I am making my head hurt from thinking so much about all of the things that I don't want to do. I am tempted to continue writing in anapests, since that first sentence scans so nicely. (An anapest is a unit of meter made up of three syllables; the first two are unstressed or weak, the third stressed or strong, and the overall effect rollicking. You may recall that I have confessed my love of triplets and 6/8 time in music. I also love anapests and dactyls. A dactyl is the mirror image of an anapest: it is one stressed syllable followed by two unstressed.) And yet I won't.
Earlier, I was thinking that I would write tonight about the night my Clintonian (but then still Ithacan) friend and I drove all over Rochester on a blisteringly cold November Monday, trying to find a restaurant that would feed us dinner but that wasn't a diner. We drove around the city for two hours. Every time we found a place that seemed like a good candidate--a Thai restaurant, an Italian restaurant, a pan-Asian noodle joint, a Japanese restaurant, even our last-ditch try, a swanky hipster bar/bistro--we'd find out that they'd just closed a few minutes earlier. The situation grew more and more dire, the more we drove around the city. Finally, at about 10:15 p.m., we gave up and went to Wegmans, our mainstay, and bought ingredients for seafood fettucine alfredo. This dish is a good standby in times of culinary need, because it's so rife with shortcuts. Choose your favorite brand of noodles. Choose the bottled alfredo sauce that seems best (read: least full of partially hydrogenated oils). Choose your favorite version of faux seafood (I am partial to faux crab, myself). Boil the noodles. Heat the faux seafood with the faux alfredo sauce. Mix it all together. It will taste delicious.
I was thinking about this meal tonight because my Clintonian friend was just here yesterday, and also because I cooked myself some Faux Fettucine tonight. I wandered through the earlier part of the day before finally driving to the store in the late afternoon to get some groceries, and fairly inventive ones (for me), at that. Pasta in heavy sauce with fake crab felt like a good idea at the time--and in fact turned out to have been a good idea.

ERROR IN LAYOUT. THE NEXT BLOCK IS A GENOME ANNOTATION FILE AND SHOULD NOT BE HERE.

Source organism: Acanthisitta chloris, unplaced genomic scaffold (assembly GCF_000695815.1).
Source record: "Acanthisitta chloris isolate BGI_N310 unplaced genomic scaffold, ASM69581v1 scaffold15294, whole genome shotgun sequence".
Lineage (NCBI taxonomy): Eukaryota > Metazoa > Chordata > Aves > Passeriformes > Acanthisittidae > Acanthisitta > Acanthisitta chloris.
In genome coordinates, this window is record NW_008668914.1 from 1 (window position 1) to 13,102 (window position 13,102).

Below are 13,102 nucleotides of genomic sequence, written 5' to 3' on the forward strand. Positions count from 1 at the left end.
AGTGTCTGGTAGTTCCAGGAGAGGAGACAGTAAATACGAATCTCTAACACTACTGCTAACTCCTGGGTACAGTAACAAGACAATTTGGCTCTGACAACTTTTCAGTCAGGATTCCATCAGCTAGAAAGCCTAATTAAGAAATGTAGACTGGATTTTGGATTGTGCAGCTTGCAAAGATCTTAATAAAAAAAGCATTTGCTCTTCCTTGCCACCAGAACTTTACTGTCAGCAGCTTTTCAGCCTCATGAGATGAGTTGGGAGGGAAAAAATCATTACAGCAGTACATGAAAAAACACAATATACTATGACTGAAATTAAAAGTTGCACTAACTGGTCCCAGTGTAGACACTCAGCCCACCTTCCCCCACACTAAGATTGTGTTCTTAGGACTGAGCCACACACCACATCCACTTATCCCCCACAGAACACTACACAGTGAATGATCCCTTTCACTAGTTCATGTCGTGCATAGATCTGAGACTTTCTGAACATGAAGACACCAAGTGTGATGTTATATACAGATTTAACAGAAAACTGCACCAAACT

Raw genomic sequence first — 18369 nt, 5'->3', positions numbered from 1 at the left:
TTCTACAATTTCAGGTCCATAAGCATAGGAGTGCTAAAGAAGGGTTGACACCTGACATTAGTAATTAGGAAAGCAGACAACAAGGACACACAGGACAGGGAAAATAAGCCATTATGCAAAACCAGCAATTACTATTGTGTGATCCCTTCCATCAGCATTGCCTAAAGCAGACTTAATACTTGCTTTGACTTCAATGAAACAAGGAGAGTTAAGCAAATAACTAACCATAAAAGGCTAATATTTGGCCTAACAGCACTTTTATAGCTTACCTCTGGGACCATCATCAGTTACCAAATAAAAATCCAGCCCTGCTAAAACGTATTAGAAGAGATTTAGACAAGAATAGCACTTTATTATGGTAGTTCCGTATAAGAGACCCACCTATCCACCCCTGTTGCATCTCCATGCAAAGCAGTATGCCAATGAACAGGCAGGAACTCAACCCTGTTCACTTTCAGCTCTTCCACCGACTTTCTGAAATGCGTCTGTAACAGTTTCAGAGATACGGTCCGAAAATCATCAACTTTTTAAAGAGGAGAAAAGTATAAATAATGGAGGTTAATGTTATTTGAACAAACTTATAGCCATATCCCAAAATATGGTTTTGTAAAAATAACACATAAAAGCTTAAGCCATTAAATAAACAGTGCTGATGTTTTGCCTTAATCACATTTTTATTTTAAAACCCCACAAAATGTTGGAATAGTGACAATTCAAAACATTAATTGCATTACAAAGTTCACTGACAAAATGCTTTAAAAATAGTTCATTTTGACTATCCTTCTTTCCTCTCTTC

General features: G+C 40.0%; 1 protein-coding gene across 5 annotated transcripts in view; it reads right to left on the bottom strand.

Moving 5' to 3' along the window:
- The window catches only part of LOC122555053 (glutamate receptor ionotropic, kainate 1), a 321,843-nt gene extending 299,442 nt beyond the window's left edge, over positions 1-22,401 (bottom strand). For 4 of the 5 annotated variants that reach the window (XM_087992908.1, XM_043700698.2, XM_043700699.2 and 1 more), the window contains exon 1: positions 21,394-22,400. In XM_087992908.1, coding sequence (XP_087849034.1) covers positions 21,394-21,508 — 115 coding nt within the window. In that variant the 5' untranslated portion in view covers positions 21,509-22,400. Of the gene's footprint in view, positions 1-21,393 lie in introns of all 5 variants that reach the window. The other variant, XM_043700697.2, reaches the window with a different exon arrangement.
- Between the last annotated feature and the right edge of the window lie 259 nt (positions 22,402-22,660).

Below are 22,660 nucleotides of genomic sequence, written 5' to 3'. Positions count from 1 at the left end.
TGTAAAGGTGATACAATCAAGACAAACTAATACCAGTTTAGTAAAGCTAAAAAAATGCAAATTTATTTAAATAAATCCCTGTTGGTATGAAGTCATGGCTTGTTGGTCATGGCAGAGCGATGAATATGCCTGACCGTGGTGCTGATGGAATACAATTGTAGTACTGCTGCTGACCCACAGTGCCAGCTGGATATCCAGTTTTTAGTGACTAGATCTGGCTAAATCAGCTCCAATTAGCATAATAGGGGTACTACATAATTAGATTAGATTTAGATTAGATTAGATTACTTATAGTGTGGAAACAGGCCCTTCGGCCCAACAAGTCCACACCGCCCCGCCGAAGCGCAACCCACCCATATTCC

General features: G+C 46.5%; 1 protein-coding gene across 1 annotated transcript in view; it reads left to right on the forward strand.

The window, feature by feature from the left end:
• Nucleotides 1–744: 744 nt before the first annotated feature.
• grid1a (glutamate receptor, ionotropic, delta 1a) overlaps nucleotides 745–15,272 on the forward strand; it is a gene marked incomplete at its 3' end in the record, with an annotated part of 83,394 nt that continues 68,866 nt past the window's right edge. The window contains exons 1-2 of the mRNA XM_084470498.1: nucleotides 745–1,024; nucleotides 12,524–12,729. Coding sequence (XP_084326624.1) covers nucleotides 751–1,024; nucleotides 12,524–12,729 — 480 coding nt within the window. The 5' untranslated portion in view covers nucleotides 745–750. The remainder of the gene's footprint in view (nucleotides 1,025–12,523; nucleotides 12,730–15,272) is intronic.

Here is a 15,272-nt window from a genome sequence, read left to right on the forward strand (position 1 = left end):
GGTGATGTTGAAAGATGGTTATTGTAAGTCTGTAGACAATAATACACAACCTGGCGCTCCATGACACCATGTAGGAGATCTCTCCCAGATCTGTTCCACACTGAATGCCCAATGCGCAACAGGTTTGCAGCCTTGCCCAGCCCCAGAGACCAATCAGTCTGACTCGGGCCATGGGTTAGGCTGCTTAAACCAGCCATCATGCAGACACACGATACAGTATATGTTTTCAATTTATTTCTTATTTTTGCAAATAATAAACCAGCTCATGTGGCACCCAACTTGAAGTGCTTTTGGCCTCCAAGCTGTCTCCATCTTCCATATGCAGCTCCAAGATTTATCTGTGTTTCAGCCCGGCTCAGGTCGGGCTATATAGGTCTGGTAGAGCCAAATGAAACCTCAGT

What's funny about my writing plans, though, is that they were scuppered a bit by what happened while I cooked. I've mentioned that one wall of my kitchen is basically a sliding patio door. When the fettucine was nearly done boiling, I turned to wash my hands at the kitchen sink, and when I turned again to dry them, I realized with more than a small start that a full-grown doe was standing in the middle of the backyard, also recovering from more than a small start at having seen me suddenly appear at the window. I clambered as soft-footedly as I could into the other room to try and get a picture for you, but the whole photographing deer thing really doesn't work so well at this time of year and in the kind of weather we had today. My only even vaguely viable shot only included three of the four deer who had actually been standing in the yard when I happened to look out and experience a moment of mutual shock with one of them. All four high-tailed it out of the yard, running around to the front of the house and then across the street and onto the college's property--where they proceeded to join five other deer who had already congregated there. Nine deer now. I have a theory about why I'm seeing more deer banding together than ever before: in part because of the protests of my neighbor (who hates the deer for eating his plants and shrubs, despite his having shrouded said plants and shrubs in chickenwire), Gambier orchestrated a legal deer hunt this winter, a kind of second season, to try and thin out their ranks. I wonder whether the ones that are left have now turned to one another, in compensation for the ones who've been lost. I realize that I anthropomorphize. (Here's your evening's etymology lesson, by the way: the verb "high-tail" originated in the U.S. in the 1920s and comes straight from the way some animals--deer included--flee with their tails erect.)